Her eyes were the bright blue of the first Spring sky in Georgia. They glittered with youth, normally. Then they were bloodshot, a cut adorning her right eye. They met me and they pled with me, but I did not know what she wanted.
Mr. Branson dragged Mrs. Branson down the stairs and into the yard. He tossed her down a rag doll, and began kicking her, in every place his legs could reach.
When his legs tired he used his hands. The blows were sickening and heavy, and after awhile she stopped screaming.
Amelia, Derek, Harold, and baby Emma joined us on the porch, and we wailed together. Mr. Branson didn’t hear us, and Mrs. Branson was already gone.
Mr. Branson was so focused on Mrs. Branson that he missed Joe. I saw him. His eyes met mine.
They were the same Spring blue of his mother’s. They looked like sunshine and new beginnings.
“Hey!” He shouted once. Mr. Branson stiffened and wiped his mouth on his hand. Even from the porch I could see the blood on his wrist.
Mrs. Branson’s blood.
“You ready, boy?” Mr. Branson yelled. He whirled around and stopped. He froze for a moment before a sneer played on his grotesque lips.
“You gonna kill me, boy? You ain’t ready.”
The first shot hit him in the gut. The second his neck. The third hit him in the head.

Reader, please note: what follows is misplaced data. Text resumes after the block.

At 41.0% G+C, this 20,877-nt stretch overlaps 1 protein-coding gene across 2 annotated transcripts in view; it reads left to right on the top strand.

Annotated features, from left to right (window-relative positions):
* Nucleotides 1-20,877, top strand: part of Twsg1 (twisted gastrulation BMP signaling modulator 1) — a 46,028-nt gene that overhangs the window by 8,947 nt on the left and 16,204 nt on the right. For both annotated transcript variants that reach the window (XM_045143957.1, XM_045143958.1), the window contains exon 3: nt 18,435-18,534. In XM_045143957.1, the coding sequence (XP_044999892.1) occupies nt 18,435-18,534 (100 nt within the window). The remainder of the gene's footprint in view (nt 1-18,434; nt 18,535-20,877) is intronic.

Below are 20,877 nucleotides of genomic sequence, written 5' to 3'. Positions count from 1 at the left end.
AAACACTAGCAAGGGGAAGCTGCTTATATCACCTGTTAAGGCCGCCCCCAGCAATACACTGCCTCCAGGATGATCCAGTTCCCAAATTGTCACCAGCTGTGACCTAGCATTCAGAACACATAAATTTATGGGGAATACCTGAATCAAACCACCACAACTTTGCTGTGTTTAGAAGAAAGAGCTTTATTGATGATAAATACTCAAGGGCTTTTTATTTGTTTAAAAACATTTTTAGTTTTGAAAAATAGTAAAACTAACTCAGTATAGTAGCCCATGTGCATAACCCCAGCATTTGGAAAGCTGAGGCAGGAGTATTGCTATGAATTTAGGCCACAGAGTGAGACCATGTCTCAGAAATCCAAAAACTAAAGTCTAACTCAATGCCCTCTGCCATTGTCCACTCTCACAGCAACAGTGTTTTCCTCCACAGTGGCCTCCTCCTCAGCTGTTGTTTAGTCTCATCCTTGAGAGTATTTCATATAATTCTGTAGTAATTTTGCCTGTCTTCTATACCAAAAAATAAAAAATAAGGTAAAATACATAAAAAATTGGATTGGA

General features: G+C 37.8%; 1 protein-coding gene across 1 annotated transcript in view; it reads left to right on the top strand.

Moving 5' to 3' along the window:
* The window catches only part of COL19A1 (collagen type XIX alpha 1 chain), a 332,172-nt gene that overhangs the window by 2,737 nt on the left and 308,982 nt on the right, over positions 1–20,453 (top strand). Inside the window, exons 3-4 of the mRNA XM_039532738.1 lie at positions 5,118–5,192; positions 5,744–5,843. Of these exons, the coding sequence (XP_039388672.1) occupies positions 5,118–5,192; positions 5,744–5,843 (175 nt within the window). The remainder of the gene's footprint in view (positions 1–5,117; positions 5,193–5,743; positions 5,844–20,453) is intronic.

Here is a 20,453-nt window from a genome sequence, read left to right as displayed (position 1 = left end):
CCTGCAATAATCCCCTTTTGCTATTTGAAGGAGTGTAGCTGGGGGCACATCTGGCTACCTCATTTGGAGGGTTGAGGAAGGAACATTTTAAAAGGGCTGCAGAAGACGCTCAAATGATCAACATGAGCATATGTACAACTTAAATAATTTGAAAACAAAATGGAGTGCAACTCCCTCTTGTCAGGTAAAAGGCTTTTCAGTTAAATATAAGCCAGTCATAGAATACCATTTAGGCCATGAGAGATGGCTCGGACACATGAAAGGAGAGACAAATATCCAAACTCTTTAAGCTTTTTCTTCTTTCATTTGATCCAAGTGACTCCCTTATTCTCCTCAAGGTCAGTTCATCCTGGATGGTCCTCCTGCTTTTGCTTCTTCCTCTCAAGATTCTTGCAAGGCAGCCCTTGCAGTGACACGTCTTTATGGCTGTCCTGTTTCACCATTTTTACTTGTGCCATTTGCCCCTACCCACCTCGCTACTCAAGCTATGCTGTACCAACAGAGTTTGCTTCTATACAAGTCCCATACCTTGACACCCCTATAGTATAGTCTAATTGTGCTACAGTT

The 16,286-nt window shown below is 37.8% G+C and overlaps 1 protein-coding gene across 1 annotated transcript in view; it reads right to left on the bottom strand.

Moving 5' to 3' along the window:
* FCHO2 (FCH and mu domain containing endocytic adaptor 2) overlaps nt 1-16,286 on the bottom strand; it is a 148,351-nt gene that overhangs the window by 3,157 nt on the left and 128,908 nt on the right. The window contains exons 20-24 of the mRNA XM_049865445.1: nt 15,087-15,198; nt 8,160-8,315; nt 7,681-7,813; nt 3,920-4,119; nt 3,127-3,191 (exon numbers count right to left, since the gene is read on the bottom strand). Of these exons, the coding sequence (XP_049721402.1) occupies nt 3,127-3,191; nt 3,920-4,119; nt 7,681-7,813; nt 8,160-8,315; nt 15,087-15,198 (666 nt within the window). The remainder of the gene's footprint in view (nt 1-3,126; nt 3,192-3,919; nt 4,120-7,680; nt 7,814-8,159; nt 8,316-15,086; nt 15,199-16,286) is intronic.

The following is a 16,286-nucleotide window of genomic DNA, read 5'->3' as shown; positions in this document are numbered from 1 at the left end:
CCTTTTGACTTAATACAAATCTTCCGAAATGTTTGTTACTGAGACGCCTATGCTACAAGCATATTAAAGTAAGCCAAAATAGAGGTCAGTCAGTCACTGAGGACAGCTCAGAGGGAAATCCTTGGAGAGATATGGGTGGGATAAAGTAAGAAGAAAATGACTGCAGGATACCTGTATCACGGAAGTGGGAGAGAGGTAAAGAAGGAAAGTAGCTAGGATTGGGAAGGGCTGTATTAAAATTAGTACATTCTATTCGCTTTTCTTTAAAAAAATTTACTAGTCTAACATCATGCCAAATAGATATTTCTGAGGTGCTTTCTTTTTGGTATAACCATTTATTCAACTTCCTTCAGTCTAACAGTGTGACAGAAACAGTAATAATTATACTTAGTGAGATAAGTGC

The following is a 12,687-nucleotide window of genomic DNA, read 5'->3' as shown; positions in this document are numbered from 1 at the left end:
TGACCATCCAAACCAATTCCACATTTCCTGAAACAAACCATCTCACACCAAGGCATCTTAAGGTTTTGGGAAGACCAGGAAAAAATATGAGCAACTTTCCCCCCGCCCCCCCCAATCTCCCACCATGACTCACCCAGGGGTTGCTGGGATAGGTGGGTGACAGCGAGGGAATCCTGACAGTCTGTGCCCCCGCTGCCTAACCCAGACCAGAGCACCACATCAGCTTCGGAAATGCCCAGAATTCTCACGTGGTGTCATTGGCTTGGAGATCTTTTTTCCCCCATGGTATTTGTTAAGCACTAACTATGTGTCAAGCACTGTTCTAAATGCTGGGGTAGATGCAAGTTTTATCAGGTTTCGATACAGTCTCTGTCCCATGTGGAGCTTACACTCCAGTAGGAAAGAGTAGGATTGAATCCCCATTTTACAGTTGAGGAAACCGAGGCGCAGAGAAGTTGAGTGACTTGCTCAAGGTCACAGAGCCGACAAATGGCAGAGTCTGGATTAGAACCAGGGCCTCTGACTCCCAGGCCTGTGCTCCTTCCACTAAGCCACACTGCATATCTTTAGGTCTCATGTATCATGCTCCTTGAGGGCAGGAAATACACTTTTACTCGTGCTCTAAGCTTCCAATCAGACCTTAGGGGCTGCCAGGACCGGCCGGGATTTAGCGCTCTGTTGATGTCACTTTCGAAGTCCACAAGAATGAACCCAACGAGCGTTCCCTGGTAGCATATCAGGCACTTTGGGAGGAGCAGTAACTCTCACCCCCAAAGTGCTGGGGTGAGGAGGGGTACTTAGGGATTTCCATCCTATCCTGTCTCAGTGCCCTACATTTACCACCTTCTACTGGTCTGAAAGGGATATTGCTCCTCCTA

I turned away for the rest.
I wasn’t insane then. By the time the police came and the social worker spoke in hushed voices to Mama and Daddy about mine and Lucy’s fragility I had already separated myself from what we had seen.
Watching a woman beat to death by her husband and watching the husband’s body explode should be enough to make you crazy, but it wasn’t. Not for me.
I did have nightmares though, after. At night. Before my dreams were empty.
After they were plagued with monsters.
Every now and then the monster would turn into Mr. Branson. He would moan. His face would be shattered, pieces of him stuck to everything. A piece of him on my shoe.
I would stand over him while Lucy pled with me to leave and Joe Branson cradled his mother in his arms.
I would kick him in the face. Hard. His eyes would fix on me and the light would out.
This was the nightmare I remembered. The one I didn’t share.
It was real.